Don’t get me wrong. I do believe in achieving better results through detailed project planning. But I equally believe that if we focus too much on it, and obsess about it, it can become counter-productive. The important thing is to plan out your projects, and start working on them as soon as possible.

If you get stuck in the planning phase, you won’t be advancing any closer to your goals, because you’re only struggling to make the project plan perfect. You’re not focusing on the big picture. There’s always a constant stream of ideas that you can funnel into your project plan, but if you fail to take the steps to actually launch your project, nothing will result from the plan. Project plans can never be perfect, and trust me, they can be polished to infinity if one has the energy for it. This is why you need to take action as soon as possible.

Tell yourself to start today, not tomorrow. Because you can.

Many of us are perfectionists, and we want to wait for the perfect moment to start implementing our ideas and plans. I know I’m guilty of this, because I spent almost three months just planning out the concept for this blog. I bet I could’ve squeezed it to three days if I were super-efficient. Would it have been better that way? Or worse? Well, in the long run, it doesn’t really matter, because planning is a continuous process, and it never ends. A continuous project (such as a blog or a website) is an endless course of cycles that involve infinite instances of planning and implementation. For the developer, a project is never perfect or truly complete.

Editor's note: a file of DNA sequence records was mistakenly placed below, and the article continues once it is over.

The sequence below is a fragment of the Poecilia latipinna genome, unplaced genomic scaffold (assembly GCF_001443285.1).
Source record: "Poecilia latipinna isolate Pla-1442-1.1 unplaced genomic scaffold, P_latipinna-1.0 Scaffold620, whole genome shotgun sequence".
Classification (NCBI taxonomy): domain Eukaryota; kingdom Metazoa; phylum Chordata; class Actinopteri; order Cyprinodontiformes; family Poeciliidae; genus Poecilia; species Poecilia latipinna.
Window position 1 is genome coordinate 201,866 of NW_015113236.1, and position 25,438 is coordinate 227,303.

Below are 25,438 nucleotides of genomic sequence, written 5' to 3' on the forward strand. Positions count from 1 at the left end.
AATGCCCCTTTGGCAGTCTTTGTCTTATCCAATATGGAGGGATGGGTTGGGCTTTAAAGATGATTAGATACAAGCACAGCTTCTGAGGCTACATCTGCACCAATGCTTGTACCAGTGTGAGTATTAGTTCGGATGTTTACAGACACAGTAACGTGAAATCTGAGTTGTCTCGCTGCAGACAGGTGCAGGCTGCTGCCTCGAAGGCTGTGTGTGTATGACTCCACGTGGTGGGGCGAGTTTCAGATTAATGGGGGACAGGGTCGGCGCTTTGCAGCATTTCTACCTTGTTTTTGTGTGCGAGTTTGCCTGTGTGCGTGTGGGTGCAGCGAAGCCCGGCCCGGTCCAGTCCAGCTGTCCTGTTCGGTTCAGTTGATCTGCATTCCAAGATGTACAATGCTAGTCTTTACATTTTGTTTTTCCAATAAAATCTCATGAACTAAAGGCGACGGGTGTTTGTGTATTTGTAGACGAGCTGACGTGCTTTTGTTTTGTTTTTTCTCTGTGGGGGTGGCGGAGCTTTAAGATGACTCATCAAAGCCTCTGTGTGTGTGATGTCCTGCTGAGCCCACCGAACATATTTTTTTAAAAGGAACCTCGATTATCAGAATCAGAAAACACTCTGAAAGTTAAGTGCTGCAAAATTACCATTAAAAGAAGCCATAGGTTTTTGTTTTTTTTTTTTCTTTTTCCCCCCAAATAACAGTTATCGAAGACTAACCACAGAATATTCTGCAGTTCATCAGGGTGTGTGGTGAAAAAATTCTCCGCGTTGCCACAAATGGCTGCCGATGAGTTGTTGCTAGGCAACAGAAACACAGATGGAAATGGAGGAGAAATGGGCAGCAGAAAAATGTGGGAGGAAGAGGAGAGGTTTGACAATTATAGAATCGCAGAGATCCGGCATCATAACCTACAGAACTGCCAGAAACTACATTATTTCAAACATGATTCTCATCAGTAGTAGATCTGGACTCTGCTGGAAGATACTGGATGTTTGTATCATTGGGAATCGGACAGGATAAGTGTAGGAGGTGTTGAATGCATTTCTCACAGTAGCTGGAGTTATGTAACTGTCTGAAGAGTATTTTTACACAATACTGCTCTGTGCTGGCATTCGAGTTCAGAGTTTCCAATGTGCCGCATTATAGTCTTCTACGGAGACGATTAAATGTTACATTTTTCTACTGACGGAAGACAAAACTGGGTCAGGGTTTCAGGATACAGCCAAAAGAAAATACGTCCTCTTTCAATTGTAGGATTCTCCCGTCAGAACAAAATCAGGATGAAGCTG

So, to fight off the temptation to put off the implementation of your plan because you don’t think you’re ready for it yet, try to accept the fact that if you keep on going like this, you will either suffer from a burnout, or you will end up never launching the project. But when you launch a project, there’s no need to get worried, because you’re not actually bringing the planning to an end—you’re just taking it to the next level.

But of course we shouldn’t get too wreckless with launching a project either. It’s good to organize the essentials properly. With Self-Learner, for example, I had a problem with naming. I couldn’t decide what name to choose, because I knew that I’d have to stick with it once I’d make the decision, as I’d also have to register it as a domain name. Branding can be quite an issue in the beginning, but once we get comfortable with a name, it’s better to move on than to remain undecisive in that same situation for weeks, or months.

The process should go as follows:

  1. Conception
  2. Brainstorming
  3. Preparing the essentials
  4. Taking action to execute the plan
  5. Development (implementing ideas, revising, planning more, etc.)

When you’re preparing the essentials, keep in mind that the faster you take action to execute your plan, the faster you’ll get results. There’s always a chance to revise your plans later, once the intial implementation has been taken care of. What’s important is to produce something that can be revised. If your goal is to earn money from your project, you are only delaying your income stream(s) when you are postponing the launch. Don’t get preoccupied with the initial planning. Be decisive.